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Sepia elegans   Blainville, 1827

Elegant cuttlefish
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Sepia elegans
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Classification / Names Common names | Synonyms | CoL | ITIS | WoRMS

Cephalopoda | Sepiida | Sepiidae

Environment: milieu / climate zone / depth range / distribution range Ecology

Benthic; brackish; depth range 16 - 500 m (Ref. 1695), usually 150 - 150 m (Ref. 1695).  Tropical; 60°N - 15°S, 21°W - 37°E (Ref. 1695)

Distribution Countries | FAO areas | Ecosystems | Occurrences | Introductions

Eastern Atlantic and the Mediterranean: from UK to Angola.

Length at first maturity / Size / Weight / Age

Maturity: Lm ?  range ? - ? cm Max length : 7.2 cm ML male/unsexed; (Ref. 1695); 8.9 cm ML (female); max. published weight: 60.00 g (Ref. 1695)

Biology     Glossary (e.g. epibenthic)

Minimum depth range from Ref. 114857. Demersal (Ref. 1970). Sublittoral; most abundant at about 150 m depth, with sporadic records below 450 m (Ref. 1695). Found in the continental shelf and upper slope (Ref. 1970). Found in brackish waters of the Sea of Marmara, indicating its high degree of tolerance. Spends winter in deep waters between 200 to 400 m and migrates into shallow waters to spawn in spring and summer; optimally at water temperatures between 13° to 18°C (Ref. 1695). In the Gulf of Guinea, off west Africa, spawns in shallow inshore waters throughout the year (Refs. 417, 1695). Juveniles are found in an estuary (Ref. 122954). In the Mediterranean Sea, perennial presence of mature males and females suggest a continuous spawning period. Eggs (5 mm diameter) are laid in clusters of 12 to 25, on muddy substrates, attached to alcyonarians (sea fans), shells, etc. Hatched juveniles immediately assume a benthic lifestyle. Maturity at 1 year of age. Lifespan is at 12 to 18 months. Taken mainly as bycatch in the Mediterranean and west African trawl fisheries; a valuable local resource in the Mediterranean. Intensely fished in the Sicilian Channel. Marketed fresh and frozen (Ref. 1695).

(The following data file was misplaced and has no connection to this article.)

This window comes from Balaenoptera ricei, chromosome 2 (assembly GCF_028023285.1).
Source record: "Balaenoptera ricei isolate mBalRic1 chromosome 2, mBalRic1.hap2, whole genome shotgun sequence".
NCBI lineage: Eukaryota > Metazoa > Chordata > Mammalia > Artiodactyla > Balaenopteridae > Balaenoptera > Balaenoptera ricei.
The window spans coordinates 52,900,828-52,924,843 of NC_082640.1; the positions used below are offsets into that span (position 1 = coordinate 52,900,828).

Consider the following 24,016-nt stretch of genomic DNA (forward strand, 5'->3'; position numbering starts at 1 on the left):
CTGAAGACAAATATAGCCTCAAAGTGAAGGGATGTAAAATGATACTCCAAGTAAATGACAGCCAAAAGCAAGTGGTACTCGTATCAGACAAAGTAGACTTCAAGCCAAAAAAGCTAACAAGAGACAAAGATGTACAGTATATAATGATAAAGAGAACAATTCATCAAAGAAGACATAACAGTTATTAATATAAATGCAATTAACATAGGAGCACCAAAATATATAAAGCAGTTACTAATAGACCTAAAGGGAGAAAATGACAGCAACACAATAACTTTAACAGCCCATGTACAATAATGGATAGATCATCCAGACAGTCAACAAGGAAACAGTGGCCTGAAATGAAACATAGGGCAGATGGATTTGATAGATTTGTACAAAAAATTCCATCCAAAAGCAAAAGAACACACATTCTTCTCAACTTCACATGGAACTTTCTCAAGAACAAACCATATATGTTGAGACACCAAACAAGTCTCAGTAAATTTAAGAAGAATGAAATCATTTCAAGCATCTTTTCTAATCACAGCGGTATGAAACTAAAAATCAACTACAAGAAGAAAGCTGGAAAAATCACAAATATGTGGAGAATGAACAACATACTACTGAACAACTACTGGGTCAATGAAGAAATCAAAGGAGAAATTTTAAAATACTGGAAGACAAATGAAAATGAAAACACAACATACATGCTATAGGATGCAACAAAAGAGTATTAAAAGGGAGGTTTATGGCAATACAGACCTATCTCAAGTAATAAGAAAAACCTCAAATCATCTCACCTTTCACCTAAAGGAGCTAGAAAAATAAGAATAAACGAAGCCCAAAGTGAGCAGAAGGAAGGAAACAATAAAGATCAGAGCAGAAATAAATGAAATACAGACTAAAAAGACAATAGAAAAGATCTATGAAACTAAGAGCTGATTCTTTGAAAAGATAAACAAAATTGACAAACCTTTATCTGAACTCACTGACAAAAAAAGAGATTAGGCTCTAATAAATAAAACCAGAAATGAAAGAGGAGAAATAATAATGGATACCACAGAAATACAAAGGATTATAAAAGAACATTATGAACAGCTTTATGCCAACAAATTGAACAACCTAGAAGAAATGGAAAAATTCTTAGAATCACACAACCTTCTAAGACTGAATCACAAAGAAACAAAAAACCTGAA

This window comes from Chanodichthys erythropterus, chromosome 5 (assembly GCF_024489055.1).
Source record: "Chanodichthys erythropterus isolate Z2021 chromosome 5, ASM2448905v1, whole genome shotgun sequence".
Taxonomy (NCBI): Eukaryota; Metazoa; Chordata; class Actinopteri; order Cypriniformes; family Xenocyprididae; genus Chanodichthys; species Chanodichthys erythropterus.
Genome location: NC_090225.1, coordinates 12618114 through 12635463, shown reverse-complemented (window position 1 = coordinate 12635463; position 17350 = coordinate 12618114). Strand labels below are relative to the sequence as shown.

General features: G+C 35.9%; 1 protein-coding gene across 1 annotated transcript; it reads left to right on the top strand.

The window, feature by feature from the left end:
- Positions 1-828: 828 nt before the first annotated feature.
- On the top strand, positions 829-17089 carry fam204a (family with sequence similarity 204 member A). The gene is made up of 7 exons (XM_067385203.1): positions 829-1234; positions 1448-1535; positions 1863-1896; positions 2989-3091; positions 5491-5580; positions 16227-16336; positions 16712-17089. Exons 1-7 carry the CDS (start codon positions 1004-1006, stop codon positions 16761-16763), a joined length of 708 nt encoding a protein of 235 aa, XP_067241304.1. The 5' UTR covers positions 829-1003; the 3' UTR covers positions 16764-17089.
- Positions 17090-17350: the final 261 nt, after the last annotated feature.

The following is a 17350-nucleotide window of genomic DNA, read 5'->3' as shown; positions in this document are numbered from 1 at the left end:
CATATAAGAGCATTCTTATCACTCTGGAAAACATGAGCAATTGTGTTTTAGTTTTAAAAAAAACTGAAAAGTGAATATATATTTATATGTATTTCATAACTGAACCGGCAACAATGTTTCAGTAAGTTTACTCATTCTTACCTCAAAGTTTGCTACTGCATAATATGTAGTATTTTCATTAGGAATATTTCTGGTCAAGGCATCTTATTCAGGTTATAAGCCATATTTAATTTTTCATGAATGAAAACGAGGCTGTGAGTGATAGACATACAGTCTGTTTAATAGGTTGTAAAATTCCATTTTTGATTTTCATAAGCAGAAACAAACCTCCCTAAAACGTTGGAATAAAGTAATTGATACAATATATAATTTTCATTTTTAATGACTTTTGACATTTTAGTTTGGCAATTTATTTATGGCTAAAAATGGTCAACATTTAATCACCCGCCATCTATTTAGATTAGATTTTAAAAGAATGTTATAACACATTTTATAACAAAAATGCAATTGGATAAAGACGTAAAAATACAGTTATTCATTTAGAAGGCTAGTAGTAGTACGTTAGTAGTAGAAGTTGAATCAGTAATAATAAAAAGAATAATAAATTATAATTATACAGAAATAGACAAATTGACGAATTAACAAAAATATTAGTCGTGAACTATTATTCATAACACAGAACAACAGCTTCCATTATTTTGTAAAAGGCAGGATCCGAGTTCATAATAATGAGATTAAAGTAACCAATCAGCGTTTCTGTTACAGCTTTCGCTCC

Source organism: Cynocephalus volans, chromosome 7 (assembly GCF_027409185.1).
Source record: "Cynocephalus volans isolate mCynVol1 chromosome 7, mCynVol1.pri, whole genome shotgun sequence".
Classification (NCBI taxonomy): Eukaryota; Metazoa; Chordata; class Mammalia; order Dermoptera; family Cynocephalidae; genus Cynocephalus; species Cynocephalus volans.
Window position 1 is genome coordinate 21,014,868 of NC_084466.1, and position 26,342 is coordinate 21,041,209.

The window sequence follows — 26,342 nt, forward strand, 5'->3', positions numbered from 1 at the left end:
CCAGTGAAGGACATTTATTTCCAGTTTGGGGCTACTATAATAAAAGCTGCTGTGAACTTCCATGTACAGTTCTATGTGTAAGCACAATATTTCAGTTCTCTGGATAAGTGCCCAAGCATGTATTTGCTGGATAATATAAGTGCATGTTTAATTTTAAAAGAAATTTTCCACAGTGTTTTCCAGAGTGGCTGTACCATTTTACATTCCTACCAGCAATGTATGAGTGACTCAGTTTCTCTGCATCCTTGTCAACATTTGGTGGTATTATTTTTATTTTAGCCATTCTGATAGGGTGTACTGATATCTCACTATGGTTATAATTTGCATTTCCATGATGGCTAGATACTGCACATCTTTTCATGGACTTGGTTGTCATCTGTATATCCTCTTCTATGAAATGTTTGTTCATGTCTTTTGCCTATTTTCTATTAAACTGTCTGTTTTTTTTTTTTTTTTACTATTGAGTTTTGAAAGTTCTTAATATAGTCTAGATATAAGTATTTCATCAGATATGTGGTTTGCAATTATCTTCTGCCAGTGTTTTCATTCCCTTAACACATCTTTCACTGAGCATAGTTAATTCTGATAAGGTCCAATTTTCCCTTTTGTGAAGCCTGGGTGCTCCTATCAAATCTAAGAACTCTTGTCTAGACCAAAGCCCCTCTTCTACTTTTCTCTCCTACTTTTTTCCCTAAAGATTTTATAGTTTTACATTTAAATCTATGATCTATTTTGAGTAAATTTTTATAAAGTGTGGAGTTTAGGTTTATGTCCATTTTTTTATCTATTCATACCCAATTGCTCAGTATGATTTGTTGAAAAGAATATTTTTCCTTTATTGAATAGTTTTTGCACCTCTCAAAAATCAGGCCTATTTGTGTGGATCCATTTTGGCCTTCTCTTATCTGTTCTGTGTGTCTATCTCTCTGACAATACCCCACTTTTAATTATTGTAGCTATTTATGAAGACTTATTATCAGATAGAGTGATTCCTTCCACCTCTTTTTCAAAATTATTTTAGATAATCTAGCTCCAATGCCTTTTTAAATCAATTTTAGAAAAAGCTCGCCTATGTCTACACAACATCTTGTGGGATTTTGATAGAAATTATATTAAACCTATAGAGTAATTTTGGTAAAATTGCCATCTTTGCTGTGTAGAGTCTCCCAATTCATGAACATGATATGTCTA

Life cycle and mating behavior Maturity | Reproduction | Spawning | Eggs | Fecundity | Larvae

Members of the class Cephalopoda are gonochoric. Male and female adults usually die shortly after spawning and brooding, respectively. Mating behavior: Males perform various displays to attract potential females for copulation. During copulation, male grasp the female and inserts the hectocotylus into the female's mantle cavity where fertilization usually occurs. Life cycle: Embryos hatch into planktonic stage and live for some time before they grow larger and take up a benthic existence as adults.

Main reference References | Coordinator | Collaborators

Jereb, P. and C.F.E. Roper (eds.). 2005. (Ref. 1695)

IUCN Red List Status (Ref. 126983)

  Data deficient (DD) ; Date assessed: 13 March 2009

CITES status (Ref. 108899)

Not Evaluated

CMS (Ref. 116361)

Not Evaluated

Threat to humans

Human uses

Fisheries: commercial
| FishSource |


More information

FAO areas
Food items
Common names
Egg development
Mass conversion

Internet sources

BHL | BOLD Systems | CISTI | DiscoverLife | FAO(Publication : search) | GenBank (genome, nucleotide) | GloBI | Gomexsi | Google Books | Google Scholar | Google | PubMed | Tree of Life | Wikipedia (Go, Search) | Zoological Record

Estimates of some properties based on models

Vulnerability (Ref. 71543): Low vulnerability (10 of 100).
Price category (Ref. 80766): High.